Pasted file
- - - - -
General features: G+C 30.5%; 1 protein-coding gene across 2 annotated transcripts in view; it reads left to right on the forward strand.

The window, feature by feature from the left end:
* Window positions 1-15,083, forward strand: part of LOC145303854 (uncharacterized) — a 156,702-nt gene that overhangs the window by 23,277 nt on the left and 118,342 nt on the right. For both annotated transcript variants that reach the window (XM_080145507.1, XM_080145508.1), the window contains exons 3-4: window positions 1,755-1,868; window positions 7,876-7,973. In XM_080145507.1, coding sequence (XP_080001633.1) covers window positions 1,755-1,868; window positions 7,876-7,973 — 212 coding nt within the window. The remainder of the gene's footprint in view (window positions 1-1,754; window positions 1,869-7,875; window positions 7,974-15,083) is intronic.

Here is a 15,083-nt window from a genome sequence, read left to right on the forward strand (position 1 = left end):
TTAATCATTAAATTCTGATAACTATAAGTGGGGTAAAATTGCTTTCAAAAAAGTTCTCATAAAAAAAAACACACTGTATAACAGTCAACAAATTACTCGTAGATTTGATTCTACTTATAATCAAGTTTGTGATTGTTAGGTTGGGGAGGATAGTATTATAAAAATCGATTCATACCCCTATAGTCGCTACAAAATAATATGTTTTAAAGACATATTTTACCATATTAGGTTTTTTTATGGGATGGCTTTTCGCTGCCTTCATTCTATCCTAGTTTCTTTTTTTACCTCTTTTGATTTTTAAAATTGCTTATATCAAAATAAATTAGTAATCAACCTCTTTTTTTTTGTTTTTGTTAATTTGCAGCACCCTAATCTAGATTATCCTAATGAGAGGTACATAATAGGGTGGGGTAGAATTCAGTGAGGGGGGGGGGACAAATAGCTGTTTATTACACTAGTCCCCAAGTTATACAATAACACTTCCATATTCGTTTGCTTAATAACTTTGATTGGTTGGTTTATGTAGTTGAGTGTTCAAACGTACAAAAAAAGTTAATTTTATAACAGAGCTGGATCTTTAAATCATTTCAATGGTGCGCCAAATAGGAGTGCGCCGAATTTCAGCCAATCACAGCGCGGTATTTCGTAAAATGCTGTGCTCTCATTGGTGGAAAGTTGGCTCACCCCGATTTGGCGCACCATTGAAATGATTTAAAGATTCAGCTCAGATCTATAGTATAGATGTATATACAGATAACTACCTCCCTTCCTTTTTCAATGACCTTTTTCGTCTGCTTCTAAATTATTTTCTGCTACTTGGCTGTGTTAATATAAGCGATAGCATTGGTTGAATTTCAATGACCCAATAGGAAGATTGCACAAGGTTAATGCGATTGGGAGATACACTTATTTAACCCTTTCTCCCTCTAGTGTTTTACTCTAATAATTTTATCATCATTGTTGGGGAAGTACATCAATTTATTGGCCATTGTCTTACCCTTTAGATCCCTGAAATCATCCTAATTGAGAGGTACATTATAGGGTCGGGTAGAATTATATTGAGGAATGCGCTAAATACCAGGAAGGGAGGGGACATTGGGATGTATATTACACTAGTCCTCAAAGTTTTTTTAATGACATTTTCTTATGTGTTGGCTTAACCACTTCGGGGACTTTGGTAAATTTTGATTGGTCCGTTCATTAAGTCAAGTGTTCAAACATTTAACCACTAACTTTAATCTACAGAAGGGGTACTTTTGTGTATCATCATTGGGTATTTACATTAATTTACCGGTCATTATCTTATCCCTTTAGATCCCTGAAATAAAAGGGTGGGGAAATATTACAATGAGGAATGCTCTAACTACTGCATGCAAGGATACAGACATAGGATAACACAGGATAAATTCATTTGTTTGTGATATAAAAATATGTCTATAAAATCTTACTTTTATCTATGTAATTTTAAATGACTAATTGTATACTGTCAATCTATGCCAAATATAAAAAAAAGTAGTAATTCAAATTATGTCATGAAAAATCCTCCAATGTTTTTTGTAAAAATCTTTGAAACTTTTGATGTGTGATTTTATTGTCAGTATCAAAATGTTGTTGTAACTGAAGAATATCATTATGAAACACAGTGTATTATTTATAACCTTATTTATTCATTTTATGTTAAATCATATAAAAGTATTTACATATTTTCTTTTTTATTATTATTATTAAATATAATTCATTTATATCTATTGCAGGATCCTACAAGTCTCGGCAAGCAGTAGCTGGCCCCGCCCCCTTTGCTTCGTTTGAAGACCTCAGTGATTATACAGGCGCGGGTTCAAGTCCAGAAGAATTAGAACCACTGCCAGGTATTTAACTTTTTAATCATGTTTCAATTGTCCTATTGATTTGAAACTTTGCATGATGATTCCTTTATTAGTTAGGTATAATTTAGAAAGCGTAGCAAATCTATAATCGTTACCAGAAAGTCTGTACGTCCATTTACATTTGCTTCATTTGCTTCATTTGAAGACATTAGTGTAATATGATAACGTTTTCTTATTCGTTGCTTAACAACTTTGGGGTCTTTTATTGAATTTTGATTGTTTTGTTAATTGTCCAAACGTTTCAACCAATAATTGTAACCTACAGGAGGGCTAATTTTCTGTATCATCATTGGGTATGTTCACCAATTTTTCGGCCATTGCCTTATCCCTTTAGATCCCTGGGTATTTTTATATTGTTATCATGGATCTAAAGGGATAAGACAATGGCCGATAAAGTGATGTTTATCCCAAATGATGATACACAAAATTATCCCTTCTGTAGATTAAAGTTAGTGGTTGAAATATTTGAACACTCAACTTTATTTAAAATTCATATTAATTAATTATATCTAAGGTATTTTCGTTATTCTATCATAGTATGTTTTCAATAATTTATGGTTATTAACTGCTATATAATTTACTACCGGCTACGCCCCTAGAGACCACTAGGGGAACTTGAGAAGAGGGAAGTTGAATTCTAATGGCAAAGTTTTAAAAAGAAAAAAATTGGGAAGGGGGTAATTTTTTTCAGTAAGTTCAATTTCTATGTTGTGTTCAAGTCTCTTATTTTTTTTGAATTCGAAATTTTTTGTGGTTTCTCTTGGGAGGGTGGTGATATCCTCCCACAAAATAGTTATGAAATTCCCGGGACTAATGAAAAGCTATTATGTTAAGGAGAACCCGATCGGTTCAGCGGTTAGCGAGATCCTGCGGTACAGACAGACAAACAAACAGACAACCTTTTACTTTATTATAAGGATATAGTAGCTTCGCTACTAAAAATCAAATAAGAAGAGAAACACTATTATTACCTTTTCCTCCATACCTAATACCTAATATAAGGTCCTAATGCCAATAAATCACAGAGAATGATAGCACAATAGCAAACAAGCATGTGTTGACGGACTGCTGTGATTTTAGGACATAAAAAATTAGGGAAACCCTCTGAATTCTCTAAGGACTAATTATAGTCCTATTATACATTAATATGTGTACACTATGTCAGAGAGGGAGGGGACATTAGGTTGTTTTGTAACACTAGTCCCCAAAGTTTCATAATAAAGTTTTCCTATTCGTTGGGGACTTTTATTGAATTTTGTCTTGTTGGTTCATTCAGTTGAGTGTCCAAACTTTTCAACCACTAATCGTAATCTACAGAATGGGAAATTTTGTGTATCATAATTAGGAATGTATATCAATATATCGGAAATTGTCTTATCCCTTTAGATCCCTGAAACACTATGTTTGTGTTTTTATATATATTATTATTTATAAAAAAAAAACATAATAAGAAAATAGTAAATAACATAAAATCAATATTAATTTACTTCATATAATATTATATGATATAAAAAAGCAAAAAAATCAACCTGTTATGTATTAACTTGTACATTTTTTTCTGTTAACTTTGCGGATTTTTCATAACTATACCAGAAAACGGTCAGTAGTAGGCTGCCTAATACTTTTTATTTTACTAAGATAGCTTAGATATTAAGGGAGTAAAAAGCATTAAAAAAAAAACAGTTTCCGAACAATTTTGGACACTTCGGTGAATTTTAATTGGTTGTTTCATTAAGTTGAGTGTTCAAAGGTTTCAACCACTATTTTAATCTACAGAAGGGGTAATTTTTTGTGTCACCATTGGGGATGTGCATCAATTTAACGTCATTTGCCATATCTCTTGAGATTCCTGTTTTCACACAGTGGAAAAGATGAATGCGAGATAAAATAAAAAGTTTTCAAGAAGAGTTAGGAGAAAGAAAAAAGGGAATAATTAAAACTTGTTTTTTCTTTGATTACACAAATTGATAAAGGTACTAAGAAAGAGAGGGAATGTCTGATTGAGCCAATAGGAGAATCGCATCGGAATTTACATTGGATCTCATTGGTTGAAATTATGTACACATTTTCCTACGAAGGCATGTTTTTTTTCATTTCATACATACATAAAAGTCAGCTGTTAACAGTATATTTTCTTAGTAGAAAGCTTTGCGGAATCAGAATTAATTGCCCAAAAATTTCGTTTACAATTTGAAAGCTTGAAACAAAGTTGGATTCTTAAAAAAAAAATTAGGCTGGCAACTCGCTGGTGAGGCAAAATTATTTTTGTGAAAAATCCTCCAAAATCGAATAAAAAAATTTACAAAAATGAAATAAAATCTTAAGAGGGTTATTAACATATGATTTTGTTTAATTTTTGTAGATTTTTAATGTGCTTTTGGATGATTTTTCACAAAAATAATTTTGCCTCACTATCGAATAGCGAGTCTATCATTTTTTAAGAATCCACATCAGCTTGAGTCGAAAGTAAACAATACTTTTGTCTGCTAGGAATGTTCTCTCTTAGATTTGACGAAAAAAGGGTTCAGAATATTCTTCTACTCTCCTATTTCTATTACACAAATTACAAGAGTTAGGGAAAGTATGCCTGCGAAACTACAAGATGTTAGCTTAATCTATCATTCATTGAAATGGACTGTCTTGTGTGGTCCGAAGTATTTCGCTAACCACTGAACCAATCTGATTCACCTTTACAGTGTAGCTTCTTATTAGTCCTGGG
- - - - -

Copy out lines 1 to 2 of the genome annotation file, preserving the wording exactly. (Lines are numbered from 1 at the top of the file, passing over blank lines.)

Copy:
General features: G+C 30.5%; 1 protein-coding gene across 2 annotated transcripts in view; it reads left to right on the forward strand.

The window, feature by feature from the left end: